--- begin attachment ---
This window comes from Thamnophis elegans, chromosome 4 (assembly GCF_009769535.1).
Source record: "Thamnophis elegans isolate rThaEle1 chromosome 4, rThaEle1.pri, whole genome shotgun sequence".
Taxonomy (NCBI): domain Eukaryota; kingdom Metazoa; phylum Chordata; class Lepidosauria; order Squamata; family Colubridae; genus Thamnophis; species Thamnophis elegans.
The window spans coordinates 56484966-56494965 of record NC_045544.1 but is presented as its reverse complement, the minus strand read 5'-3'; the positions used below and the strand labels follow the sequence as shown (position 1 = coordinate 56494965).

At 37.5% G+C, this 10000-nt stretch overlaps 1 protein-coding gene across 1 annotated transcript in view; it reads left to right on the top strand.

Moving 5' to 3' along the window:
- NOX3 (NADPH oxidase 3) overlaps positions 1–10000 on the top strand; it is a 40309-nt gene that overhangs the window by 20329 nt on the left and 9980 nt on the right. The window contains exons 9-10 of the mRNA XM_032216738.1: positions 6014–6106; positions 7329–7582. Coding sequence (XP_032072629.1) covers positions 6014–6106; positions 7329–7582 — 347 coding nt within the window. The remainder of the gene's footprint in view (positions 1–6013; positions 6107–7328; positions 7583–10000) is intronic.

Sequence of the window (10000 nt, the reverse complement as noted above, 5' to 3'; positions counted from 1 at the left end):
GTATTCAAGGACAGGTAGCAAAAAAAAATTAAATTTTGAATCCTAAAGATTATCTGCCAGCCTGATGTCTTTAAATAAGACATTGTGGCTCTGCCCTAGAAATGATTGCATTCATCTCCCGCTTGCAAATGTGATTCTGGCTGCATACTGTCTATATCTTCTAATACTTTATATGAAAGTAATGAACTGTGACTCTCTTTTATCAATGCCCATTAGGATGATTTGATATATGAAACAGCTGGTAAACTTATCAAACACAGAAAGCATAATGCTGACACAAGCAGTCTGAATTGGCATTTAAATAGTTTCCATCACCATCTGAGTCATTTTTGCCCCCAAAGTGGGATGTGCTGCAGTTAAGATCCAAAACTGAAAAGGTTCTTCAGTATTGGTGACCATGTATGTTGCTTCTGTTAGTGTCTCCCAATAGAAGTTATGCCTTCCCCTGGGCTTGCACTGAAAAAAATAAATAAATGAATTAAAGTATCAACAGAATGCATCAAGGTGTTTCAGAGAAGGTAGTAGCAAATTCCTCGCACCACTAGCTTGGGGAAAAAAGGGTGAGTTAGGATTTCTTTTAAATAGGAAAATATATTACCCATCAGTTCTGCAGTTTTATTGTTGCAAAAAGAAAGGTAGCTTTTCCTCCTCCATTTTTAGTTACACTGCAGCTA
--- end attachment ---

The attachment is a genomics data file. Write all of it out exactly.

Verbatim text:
This window comes from Thamnophis elegans, chromosome 4 (assembly GCF_009769535.1).
Source record: "Thamnophis elegans isolate rThaEle1 chromosome 4, rThaEle1.pri, whole genome shotgun sequence".
Taxonomy (NCBI): domain Eukaryota; kingdom Metazoa; phylum Chordata; class Lepidosauria; order Squamata; family Colubridae; genus Thamnophis; species Thamnophis elegans.
The window spans coordinates 56484966-56494965 of record NC_045544.1 but is presented as its reverse complement, the minus strand read 5'-3'; the positions used below and the strand labels follow the sequence as shown (position 1 = coordinate 56494965).

At 37.5% G+C, this 10000-nt stretch overlaps 1 protein-coding gene across 1 annotated transcript in view; it reads left to right on the top strand.

Moving 5' to 3' along the window:
- NOX3 (NADPH oxidase 3) overlaps positions 1–10000 on the top strand; it is a 40309-nt gene that overhangs the window by 20329 nt on the left and 9980 nt on the right. The window contains exons 9-10 of the mRNA XM_032216738.1: positions 6014–6106; positions 7329–7582. Coding sequence (XP_032072629.1) covers positions 6014–6106; positions 7329–7582 — 347 coding nt within the window. The remainder of the gene's footprint in view (positions 1–6013; positions 6107–7328; positions 7583–10000) is intronic.

Sequence of the window (10000 nt, the reverse complement as noted above, 5' to 3'; positions counted from 1 at the left end):
GTATTCAAGGACAGGTAGCAAAAAAAAATTAAATTTTGAATCCTAAAGATTATCTGCCAGCCTGATGTCTTTAAATAAGACATTGTGGCTCTGCCCTAGAAATGATTGCATTCATCTCCCGCTTGCAAATGTGATTCTGGCTGCATACTGTCTATATCTTCTAATACTTTATATGAAAGTAATGAACTGTGACTCTCTTTTATCAATGCCCATTAGGATGATTTGATATATGAAACAGCTGGTAAACTTATCAAACACAGAAAGCATAATGCTGACACAAGCAGTCTGAATTGGCATTTAAATAGTTTCCATCACCATCTGAGTCATTTTTGCCCCCAAAGTGGGATGTGCTGCAGTTAAGATCCAAAACTGAAAAGGTTCTTCAGTATTGGTGACCATGTATGTTGCTTCTGTTAGTGTCTCCCAATAGAAGTTATGCCTTCCCCTGGGCTTGCACTGAAAAAAATAAATAAATGAATTAAAGTATCAACAGAATGCATCAAGGTGTTTCAGAGAAGGTAGTAGCAAATTCCTCGCACCACTAGCTTGGGGAAAAAAGGGTGAGTTAGGATTTCTTTTAAATAGGAAAATATATTACCCATCAGTTCTGCAGTTTTATTGTTGCAAAAAGAAAGGTAGCTTTTCCTCCTCCATTTTTAGTTACACTGCAGCTA